public bool TryGetByKey(TKey key, out TValue value)
{
return _index.TryGetValue(key, out value);
}
public IndexedList(IEqualityComparer<TKeykeyComparer)
{
_keyComparer = keyComparer ?? EqualityComparer<TKey>.Default;
}
public IndexedList() : this(null) { }

private readonly IEqualityComparer<TKey_keyComparer;
private readonly Dictionary<TKey, TValue_index = new
Dictionary<TKey, TValue>();
protected override void InsertItem(int index, TValue item)
{
_index.Add(item.Key, item); // checks unique before adding to
either list
base.InsertItem(index, item);
}

protected override void RemoveItem(int index)
{
_index.Remove(this[index].Key);
base.RemoveItem(index);
}
protected override void ClearItems()
{
_index.Clear();
base.ClearItems();
}
protected override void SetItem(int index, TValue item)
{
TKey oldKey = this[index].Key, newKey = item.Key;
if (_keyComparer.Equals(oldKey, newKey))
{ // key same; update existing
_index[newKey] = item;
}
else if (_index.ContainsKey(newKey))
{ // key changed but now a duplicate
throw new ArgumentException("Duplicate key");
}
else
{ // key changed; remove and re-add
_index.Remove(oldKey);
_index.Add(newKey, item);
}
base.SetItem(index, item);
}
}
Feb 13 '07 #2
IF you want a nice named object, then

public class PersonCollection : System.Collections.Generic.List
<Person>

{

}

Below is something cool I found

I found it at:

http://www.google.com/search?hl=en&q...IteratorAction

Matt Berther

using System;

using System.Collections.Generic;

using System.Text;

namespace HowToDoCollections

{

public delegate void IteratorActionDelegate(object sender , Person per);

public class PersonCollection : System.Collections.Generic.List <Person>

{

public void Iterate(object sender , IteratorActionDelegate action)

{

foreach (Person p in this)

{

action(sender, p);

}

}

}

}

namespace HowToDoCollections

{

public class Person

{

#region Member Variables

private string _firstName = string.Empty;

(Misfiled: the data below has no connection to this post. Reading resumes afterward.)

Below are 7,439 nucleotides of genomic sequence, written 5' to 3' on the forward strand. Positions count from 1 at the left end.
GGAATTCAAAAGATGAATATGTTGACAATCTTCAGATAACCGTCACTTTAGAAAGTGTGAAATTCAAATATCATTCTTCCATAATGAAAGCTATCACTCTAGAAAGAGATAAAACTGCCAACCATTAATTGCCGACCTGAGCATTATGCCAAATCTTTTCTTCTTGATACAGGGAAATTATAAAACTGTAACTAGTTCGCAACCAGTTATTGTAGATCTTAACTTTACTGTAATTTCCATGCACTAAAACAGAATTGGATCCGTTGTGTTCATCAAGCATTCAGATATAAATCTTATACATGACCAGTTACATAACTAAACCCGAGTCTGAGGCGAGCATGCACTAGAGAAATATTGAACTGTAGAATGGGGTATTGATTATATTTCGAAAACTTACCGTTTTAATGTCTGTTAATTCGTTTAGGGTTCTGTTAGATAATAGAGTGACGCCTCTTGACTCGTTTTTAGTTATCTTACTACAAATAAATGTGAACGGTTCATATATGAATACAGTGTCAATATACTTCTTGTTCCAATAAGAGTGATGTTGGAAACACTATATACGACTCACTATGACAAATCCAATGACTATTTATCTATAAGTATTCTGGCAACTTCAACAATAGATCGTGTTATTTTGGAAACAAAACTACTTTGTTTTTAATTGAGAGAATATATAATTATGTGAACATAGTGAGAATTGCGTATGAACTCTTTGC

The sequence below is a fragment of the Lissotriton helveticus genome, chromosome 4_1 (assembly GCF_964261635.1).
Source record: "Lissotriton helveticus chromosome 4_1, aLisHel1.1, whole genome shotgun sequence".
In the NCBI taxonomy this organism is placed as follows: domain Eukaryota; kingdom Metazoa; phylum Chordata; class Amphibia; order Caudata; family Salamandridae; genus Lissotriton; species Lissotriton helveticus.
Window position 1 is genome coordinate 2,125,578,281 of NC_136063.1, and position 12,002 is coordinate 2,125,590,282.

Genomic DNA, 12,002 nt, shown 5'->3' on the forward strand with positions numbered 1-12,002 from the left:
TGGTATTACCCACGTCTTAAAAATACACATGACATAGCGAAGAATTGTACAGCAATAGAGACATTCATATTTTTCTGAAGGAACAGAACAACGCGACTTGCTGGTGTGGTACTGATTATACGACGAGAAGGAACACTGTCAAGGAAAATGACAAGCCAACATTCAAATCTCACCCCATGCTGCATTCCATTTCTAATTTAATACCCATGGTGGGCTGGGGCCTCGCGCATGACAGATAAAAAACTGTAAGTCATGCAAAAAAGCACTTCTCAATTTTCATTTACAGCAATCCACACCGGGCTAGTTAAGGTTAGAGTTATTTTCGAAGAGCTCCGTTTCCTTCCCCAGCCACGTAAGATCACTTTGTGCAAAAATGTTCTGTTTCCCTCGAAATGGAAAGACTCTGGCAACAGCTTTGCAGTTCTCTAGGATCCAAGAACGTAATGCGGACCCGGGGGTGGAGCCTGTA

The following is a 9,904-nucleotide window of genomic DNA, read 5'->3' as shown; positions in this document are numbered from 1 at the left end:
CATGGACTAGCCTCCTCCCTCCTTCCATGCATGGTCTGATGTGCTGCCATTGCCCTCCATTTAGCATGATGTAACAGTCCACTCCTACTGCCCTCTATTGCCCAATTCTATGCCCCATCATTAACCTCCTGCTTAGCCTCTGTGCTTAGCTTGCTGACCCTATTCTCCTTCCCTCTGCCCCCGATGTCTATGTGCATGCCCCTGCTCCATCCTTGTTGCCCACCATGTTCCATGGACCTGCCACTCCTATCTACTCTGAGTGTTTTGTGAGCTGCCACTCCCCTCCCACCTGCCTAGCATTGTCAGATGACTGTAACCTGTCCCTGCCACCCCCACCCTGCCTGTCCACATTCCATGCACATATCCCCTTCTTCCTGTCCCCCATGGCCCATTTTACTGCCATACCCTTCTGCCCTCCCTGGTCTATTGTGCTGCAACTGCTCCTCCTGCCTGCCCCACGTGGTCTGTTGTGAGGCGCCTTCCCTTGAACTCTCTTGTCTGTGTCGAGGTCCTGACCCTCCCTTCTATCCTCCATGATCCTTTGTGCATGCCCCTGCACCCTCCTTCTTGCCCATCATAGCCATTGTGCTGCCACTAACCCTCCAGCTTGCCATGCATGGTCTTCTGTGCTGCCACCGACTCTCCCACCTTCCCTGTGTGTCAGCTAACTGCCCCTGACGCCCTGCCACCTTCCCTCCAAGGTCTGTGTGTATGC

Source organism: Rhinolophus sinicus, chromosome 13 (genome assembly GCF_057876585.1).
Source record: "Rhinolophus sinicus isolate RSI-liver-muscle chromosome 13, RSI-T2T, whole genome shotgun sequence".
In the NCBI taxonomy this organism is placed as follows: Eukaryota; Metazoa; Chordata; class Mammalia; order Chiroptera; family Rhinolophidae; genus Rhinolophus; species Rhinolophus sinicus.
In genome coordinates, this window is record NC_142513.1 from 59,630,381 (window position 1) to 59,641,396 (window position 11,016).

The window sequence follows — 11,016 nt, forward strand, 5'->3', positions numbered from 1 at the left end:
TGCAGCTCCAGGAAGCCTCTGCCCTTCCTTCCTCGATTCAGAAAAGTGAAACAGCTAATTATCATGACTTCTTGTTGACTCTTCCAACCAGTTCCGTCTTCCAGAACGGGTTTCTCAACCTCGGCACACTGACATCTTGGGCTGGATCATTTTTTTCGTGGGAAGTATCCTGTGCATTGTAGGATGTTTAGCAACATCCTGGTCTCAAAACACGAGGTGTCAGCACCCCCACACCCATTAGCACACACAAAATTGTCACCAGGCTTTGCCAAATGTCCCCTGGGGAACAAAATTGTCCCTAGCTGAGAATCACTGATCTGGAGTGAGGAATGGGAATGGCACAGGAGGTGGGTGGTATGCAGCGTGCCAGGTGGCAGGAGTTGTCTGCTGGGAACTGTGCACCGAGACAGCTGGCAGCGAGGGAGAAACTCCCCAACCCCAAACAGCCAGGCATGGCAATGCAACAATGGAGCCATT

private string _lastName = string.Empty;

private string _uid = System.Guid.NewGuid().ToString("N");

#endregion

#region Constructors

public Person()

{

}

public Person(string firstName, string lastName)

{

this.FirstName = firstName;

this.LastName = lastName;

}

#endregion

#region Properties

public string FirstName

{

get { return _firstName; }

set { _firstName = value; }

}

public string LastName

{

get { return _lastName; }

set { _lastName = value; }

}

public string UID

{

get { return _uid; } //ReadOnly

}

#endregion

}

}



class Program

{

private static PersonCollection
personCollectionWithLargerThanMethodScope = new PersonCollection();

private static void SayHello(object sender , Person per)

{

Console.WriteLine("Hello, {0} {1}", per.FirstName,
per.LastName);

}

private static void TellUserIWasNotVerified(object sender, Person
per)

{

Console.WriteLine("NOT VERIFIED : {0} {1}", per.UID,
per.LastName + " " + per.FirstName);

}

private static void VerifyAllPersons(object sender, Person per)

{

if (per.FirstName.Length <= 0 || per.LastName.Length <= 0)

{

//you need something that lives outside of the method to
track them

personCollectionWithLargerThanMethodScope.Add(per) ;

}

}

static void Main(string[] args)

{

try

{

PersonCollection p1 = new PersonCollection();

p1.Add(new Person("John", "Smith"));

p1.Add(new Person("Cindy", "Brady"));

p1.Add(new Person("", "Madonna"));